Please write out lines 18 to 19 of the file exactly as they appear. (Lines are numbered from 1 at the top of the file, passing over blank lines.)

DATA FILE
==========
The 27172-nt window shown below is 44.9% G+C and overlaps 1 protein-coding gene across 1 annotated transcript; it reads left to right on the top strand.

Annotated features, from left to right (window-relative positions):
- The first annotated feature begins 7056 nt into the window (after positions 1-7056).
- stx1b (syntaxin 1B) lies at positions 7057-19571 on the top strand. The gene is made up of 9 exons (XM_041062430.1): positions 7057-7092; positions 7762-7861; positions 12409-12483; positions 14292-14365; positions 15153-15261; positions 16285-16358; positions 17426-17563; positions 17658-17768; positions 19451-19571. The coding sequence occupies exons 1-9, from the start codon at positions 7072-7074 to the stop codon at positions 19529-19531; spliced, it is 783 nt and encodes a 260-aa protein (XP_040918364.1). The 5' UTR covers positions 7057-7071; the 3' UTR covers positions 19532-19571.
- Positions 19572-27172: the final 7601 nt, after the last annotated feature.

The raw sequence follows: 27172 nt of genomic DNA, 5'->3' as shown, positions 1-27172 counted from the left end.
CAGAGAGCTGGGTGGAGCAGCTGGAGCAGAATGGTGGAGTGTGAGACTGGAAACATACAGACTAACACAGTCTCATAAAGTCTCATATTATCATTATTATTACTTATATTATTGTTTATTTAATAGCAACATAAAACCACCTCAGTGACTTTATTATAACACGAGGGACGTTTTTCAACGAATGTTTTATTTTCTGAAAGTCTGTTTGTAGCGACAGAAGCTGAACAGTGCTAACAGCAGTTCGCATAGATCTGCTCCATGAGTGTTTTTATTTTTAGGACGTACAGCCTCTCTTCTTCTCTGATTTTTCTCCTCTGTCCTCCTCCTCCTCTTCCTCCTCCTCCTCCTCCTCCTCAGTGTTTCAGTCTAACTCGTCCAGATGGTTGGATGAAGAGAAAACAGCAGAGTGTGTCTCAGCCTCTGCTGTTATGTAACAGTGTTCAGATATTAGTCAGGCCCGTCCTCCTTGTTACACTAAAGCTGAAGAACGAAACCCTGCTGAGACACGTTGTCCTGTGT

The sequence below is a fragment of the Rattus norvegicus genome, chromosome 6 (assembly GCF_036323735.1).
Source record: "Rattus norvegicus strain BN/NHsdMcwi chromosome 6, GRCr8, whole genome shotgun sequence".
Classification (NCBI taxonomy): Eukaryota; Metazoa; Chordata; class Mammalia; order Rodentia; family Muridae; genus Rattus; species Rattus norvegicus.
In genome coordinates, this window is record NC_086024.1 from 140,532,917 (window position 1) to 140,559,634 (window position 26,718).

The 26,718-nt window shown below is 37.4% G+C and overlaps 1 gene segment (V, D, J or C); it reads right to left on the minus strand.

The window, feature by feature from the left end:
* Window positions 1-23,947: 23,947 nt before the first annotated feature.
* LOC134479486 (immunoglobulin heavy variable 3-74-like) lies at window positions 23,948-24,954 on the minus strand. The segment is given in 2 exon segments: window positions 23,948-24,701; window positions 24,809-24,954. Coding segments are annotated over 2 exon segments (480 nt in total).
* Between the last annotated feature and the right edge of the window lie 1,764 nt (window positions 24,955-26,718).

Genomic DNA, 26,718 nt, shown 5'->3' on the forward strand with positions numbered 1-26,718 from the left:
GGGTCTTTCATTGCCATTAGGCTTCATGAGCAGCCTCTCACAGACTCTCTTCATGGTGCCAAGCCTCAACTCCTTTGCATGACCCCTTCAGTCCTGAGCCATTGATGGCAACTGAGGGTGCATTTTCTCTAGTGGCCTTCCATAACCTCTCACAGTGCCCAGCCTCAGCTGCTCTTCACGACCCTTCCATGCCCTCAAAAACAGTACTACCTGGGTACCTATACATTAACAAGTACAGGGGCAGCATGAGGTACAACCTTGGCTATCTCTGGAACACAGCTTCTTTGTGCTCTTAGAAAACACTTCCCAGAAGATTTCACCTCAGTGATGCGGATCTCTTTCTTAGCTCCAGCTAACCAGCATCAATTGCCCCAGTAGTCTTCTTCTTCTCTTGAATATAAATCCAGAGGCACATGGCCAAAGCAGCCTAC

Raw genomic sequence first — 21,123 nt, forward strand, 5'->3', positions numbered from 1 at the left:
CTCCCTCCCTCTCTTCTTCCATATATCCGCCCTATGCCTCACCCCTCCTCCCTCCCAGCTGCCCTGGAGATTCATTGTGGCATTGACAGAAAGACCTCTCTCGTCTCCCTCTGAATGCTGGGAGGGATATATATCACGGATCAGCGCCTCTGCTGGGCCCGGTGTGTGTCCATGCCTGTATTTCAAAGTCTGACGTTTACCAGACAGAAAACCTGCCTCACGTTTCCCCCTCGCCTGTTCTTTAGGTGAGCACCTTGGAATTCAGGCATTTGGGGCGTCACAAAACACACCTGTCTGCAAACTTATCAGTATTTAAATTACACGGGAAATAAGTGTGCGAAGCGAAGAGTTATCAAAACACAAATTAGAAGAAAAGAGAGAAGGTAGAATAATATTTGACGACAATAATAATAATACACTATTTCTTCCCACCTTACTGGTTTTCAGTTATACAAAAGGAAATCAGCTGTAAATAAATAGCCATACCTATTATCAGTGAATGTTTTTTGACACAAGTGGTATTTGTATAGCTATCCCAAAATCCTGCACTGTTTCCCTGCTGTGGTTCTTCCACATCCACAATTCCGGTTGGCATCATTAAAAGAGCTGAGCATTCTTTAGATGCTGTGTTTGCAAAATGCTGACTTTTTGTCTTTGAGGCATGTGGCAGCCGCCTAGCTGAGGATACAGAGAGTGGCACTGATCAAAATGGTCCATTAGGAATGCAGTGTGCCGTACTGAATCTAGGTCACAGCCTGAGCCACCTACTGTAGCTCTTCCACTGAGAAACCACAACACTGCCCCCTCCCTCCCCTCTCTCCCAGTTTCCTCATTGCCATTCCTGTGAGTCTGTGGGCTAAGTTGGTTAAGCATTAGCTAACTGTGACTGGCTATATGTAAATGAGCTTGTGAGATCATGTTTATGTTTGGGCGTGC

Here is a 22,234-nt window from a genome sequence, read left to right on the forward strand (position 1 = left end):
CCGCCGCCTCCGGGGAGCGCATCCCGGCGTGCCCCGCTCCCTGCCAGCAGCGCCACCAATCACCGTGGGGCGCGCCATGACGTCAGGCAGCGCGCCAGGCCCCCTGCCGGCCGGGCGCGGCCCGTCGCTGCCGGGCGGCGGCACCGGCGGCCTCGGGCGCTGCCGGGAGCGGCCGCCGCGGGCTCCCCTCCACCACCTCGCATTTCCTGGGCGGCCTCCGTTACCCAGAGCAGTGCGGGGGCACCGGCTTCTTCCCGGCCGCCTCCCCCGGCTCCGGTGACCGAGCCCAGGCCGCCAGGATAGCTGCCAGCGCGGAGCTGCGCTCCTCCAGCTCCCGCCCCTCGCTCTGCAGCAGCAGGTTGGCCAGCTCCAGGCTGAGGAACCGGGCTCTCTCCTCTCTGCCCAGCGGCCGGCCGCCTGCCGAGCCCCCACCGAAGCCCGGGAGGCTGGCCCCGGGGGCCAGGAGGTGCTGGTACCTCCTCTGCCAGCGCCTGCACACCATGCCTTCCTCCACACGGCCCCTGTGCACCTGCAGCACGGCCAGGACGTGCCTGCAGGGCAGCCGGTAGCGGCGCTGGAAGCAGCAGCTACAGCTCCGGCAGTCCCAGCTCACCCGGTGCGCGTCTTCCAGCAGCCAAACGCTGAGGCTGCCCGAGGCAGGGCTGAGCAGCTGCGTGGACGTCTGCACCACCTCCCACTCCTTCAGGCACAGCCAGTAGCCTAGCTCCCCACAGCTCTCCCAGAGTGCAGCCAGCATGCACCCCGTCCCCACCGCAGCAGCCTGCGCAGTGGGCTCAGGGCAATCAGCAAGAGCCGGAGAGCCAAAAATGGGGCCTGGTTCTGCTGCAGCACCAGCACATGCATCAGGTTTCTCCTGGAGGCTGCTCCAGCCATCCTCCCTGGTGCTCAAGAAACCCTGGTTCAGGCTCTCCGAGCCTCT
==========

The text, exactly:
GGGTCTTTCATTGCCATTAGGCTTCATGAGCAGCCTCTCACAGACTCTCTTCATGGTGCCAAGCCTCAACTCCTTTGCATGACCCCTTCAGTCCTGAGCCATTGATGGCAACTGAGGGTGCATTTTCTCTAGTGGCCTTCCATAACCTCTCACAGTGCCCAGCCTCAGCTGCTCTTCACGACCCTTCCATGCCCTCAAAAACAGTACTACCTGGGTACCTATACATTAACAAGTACAGGGGCAGCATGAGGTACAACCTTGGCTATCTCTGGAACACAGCTTCTTTGTGCTCTTAGAAAACACTTCCCAGAAGATTTCACCTCAGTGATGCGGATCTCTTTCTTAGCTCCAGCTAACCAGCATCAATTGCCCCAGTAGTCTTCTTCTTCTCTTGAATATAAATCCAGAGGCACATGGCCAAAGCAGCCTAC

Raw genomic sequence first — 21,123 nt, forward strand, 5'->3', positions numbered from 1 at the left: